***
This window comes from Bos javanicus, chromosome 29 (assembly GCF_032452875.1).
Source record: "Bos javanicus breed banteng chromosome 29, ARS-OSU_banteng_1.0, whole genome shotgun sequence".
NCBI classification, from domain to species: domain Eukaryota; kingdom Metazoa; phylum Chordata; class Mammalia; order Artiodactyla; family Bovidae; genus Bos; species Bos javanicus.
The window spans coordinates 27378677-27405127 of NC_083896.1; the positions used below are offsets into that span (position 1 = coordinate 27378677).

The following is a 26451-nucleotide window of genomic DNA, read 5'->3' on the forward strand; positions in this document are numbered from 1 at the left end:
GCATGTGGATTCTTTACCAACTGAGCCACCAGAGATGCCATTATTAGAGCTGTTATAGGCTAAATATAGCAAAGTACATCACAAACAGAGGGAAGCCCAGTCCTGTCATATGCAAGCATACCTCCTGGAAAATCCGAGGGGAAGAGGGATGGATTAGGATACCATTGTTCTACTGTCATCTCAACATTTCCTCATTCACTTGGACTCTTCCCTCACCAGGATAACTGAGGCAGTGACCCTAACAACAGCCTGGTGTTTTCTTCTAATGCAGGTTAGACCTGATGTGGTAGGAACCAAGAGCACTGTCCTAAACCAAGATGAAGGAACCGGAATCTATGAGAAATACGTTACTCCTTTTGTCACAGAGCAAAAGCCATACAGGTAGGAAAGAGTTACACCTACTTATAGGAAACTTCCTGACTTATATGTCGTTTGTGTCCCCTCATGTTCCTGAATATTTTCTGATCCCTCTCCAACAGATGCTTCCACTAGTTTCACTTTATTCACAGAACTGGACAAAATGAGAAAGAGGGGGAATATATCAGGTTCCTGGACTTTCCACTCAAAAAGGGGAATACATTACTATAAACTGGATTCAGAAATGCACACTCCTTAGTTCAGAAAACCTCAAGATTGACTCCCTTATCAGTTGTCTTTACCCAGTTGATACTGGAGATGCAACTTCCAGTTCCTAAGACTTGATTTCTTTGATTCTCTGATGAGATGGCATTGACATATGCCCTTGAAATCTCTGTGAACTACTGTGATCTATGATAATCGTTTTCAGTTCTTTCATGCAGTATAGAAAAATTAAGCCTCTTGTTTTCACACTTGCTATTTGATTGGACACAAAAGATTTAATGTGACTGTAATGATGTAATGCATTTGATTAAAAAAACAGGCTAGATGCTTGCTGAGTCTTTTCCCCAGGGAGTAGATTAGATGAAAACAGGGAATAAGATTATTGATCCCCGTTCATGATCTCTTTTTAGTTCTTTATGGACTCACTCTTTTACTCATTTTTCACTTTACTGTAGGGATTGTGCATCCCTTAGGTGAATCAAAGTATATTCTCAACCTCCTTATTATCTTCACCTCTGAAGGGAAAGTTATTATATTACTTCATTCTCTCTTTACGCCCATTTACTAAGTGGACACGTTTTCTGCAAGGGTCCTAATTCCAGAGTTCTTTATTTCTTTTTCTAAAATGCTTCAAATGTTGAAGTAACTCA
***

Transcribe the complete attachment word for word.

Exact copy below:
This window comes from Bos javanicus, chromosome 29 (assembly GCF_032452875.1).
Source record: "Bos javanicus breed banteng chromosome 29, ARS-OSU_banteng_1.0, whole genome shotgun sequence".
NCBI classification, from domain to species: domain Eukaryota; kingdom Metazoa; phylum Chordata; class Mammalia; order Artiodactyla; family Bovidae; genus Bos; species Bos javanicus.
The window spans coordinates 27378677-27405127 of NC_083896.1; the positions used below are offsets into that span (position 1 = coordinate 27378677).

The following is a 26451-nucleotide window of genomic DNA, read 5'->3' on the forward strand; positions in this document are numbered from 1 at the left end:
GCATGTGGATTCTTTACCAACTGAGCCACCAGAGATGCCATTATTAGAGCTGTTATAGGCTAAATATAGCAAAGTACATCACAAACAGAGGGAAGCCCAGTCCTGTCATATGCAAGCATACCTCCTGGAAAATCCGAGGGGAAGAGGGATGGATTAGGATACCATTGTTCTACTGTCATCTCAACATTTCCTCATTCACTTGGACTCTTCCCTCACCAGGATAACTGAGGCAGTGACCCTAACAACAGCCTGGTGTTTTCTTCTAATGCAGGTTAGACCTGATGTGGTAGGAACCAAGAGCACTGTCCTAAACCAAGATGAAGGAACCGGAATCTATGAGAAATACGTTACTCCTTTTGTCACAGAGCAAAAGCCATACAGGTAGGAAAGAGTTACACCTACTTATAGGAAACTTCCTGACTTATATGTCGTTTGTGTCCCCTCATGTTCCTGAATATTTTCTGATCCCTCTCCAACAGATGCTTCCACTAGTTTCACTTTATTCACAGAACTGGACAAAATGAGAAAGAGGGGGAATATATCAGGTTCCTGGACTTTCCACTCAAAAAGGGGAATACATTACTATAAACTGGATTCAGAAATGCACACTCCTTAGTTCAGAAAACCTCAAGATTGACTCCCTTATCAGTTGTCTTTACCCAGTTGATACTGGAGATGCAACTTCCAGTTCCTAAGACTTGATTTCTTTGATTCTCTGATGAGATGGCATTGACATATGCCCTTGAAATCTCTGTGAACTACTGTGATCTATGATAATCGTTTTCAGTTCTTTCATGCAGTATAGAAAAATTAAGCCTCTTGTTTTCACACTTGCTATTTGATTGGACACAAAAGATTTAATGTGACTGTAATGATGTAATGCATTTGATTAAAAAAACAGGCTAGATGCTTGCTGAGTCTTTTCCCCAGGGAGTAGATTAGATGAAAACAGGGAATAAGATTATTGATCCCCGTTCATGATCTCTTTTTAGTTCTTTATGGACTCACTCTTTTACTCATTTTTCACTTTACTGTAGGGATTGTGCATCCCTTAGGTGAATCAAAGTATATTCTCAACCTCCTTATTATCTTCACCTCTGAAGGGAAAGTTATTATATTACTTCATTCTCTCTTTACGCCCATTTACTAAGTGGACACGTTTTCTGCAAGGGTCCTAATTCCAGAGTTCTTTATTTCTTTTTCTAAAATGCTTCAAATGTTGAAGTAACTCA